Cooks that wanted to deviate from these recipes had to get approval from the Ministry of Health, a request that could take years to go through. Most people opted for the easier route, which is how thousands of nearly identical menus came to be established across the country.
The old-fashioned Czech cuisine which was around when I first visited Prague gets a lot of criticism. I quite liked a lot of it, so I’m more interested in seeing a revival and re-imagining of that Czech food rather than any Italian restaurant no matter how many Michelin stars it gets. I hope I get the opportunity to see Czech Cuisine: A Modern Approach.
P.S. I didn’t know there was a Prague Gastronomy Museum!
Source: The Communist Cookbook That Defined Prague’s Cuisine | Atlas Obscura
The Czech Republic’s leaders have chosen “Czechia” as the one-word alternative name of their country to make it easier for companies, politicians and sportsmen to use on products, name tags and jerseys.
Natively, Čechia, I suppose?
Source: Czechs pick ‘Czechia’ as one-word name after decades of hesitation | Reuters
“It’s something like (cabin fever), but let’s say it lasts for 15 years or so…”
“South Town, also known as Jizni Mesto or Prague 11, is an endless field of these buildings, called panelak ”panel buildings” in Czech, which sprung up in the early 1960s and now make up more than 30 per cent of the nation’s housing stock.”
During my first two trips to Prague my wife and I stayed in an apartment in a “panelak” and it was a perfect short-term place to stay: Just enough space for two travelers who didn’t have many possessions. It was in the Pankrác neighborhood, right next to the Metro and an open-air market.
It was perfect then, but now that I have a family of my own I can understand the cabin fever.
In the news this past spring: Space is the final frontier for Czech child icon
The 19-centimeter (7.5-inch) toy version of the character, created by Czech animator Zdenek Miler, has been chosen to accompany U.S. astronaut Andrew Feustel on Endeavour’s last mission as NASA ends its shuttle program.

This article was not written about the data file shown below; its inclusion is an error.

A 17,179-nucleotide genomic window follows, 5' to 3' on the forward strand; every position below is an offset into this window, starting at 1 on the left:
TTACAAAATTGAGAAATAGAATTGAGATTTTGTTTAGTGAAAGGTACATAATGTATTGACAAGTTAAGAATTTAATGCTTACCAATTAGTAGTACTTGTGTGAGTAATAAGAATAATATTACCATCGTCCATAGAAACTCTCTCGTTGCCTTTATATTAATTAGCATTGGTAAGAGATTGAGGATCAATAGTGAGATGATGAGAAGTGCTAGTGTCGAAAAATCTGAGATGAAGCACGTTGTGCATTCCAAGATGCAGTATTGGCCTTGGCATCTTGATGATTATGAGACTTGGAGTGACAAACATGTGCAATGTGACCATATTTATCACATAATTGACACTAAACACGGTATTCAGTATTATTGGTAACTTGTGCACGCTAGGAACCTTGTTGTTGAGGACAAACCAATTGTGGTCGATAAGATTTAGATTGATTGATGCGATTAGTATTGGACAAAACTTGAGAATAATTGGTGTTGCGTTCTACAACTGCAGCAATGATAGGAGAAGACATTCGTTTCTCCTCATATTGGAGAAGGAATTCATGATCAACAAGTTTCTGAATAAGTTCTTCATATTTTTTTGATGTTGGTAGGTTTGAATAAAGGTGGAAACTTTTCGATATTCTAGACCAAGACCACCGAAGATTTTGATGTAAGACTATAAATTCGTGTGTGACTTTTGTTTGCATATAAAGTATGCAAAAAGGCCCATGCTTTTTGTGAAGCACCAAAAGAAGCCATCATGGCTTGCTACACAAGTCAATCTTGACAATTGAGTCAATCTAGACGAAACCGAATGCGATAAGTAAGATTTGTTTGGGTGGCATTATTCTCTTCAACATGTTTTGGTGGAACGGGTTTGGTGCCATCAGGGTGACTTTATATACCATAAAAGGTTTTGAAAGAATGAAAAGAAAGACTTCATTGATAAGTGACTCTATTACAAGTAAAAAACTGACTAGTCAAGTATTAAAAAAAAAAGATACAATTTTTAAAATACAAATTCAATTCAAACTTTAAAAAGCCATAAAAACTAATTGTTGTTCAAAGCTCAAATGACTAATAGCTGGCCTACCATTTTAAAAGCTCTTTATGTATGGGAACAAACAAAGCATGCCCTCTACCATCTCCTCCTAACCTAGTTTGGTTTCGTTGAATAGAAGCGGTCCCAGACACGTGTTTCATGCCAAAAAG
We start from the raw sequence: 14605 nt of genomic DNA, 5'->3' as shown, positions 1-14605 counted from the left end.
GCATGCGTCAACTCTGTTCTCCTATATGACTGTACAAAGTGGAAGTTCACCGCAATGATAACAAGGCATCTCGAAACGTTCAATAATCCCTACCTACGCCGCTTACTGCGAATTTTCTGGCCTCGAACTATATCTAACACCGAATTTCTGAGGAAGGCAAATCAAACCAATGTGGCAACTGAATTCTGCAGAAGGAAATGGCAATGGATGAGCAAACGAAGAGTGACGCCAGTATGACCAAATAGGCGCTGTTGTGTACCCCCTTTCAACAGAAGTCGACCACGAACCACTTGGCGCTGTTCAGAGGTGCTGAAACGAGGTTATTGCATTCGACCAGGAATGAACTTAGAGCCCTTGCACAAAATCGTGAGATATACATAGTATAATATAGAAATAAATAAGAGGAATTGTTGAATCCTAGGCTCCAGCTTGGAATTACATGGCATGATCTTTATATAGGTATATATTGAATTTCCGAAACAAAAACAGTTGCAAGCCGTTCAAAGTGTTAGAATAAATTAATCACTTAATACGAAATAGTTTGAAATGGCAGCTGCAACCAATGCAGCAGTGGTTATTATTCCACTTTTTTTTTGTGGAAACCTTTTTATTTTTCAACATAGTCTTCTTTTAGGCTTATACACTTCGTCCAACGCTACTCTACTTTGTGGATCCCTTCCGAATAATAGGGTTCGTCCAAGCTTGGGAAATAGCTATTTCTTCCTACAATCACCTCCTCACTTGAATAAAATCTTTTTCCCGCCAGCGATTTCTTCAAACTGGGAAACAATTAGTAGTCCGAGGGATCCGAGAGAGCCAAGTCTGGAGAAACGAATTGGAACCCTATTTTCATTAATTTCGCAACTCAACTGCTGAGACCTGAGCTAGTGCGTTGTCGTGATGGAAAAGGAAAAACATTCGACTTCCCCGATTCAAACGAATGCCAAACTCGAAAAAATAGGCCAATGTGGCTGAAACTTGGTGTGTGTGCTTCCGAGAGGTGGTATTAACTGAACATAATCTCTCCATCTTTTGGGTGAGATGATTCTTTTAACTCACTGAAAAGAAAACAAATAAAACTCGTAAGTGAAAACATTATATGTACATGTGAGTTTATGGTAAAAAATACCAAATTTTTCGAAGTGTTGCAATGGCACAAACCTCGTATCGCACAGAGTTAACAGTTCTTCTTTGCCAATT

I like the Post’s headline much better than the Wall Street Journal’s, Space Shuttle Stowaway Is a Commie Mole.
An interesting article about the fall of communism in Eastern and Central Europe and five people who “participated in this transformation.” Poland, East Germany, Czechoslovakia, Hungary, and Romania.
I must admit, however, the story caught my eye at first because I wondered what the soldier’s height had anything to do with it.
An exhibit at the Harvard University Center for Government and International Studies this month displayed “black and white photos snapped for over twenty years by citizen spies employed by the Cold War communist government.” The photos are also collected in a book.
As father of, now, three, I’m accustomed to not seeing the movies I wish I could see. Still, it’s with particular regret that I read of The Ironic Curtain, a Czech Film Series coming to New York. It sounds like a great lineup.
The V.J. Rott building will soon be home to the Hard Rock Cafe. Lest you think such a thing would be horribly tacky, fear not: the three-floor cafe and bar will feature “a 5-meter custom-made crystal guitar, which will hang suspended from the ceiling.”
Slovakia has beaten regional peers Poland, Hungary, and the Czech Republic on the way to the euro by a broad margin. The latter two countries have not set a euro entry date yet.
[Klaus] has dismissed the presidency as “unimportant”, making foreign media wonder about Czech ability to preside over the EU.
It’s a remarkable contrast, and unfortunately I don’t keep up with regional politics well enough to understand it. I can’t see how it will be to the Czech Republic’s benefit to provide weak or indifferent leadership during their EU presidency.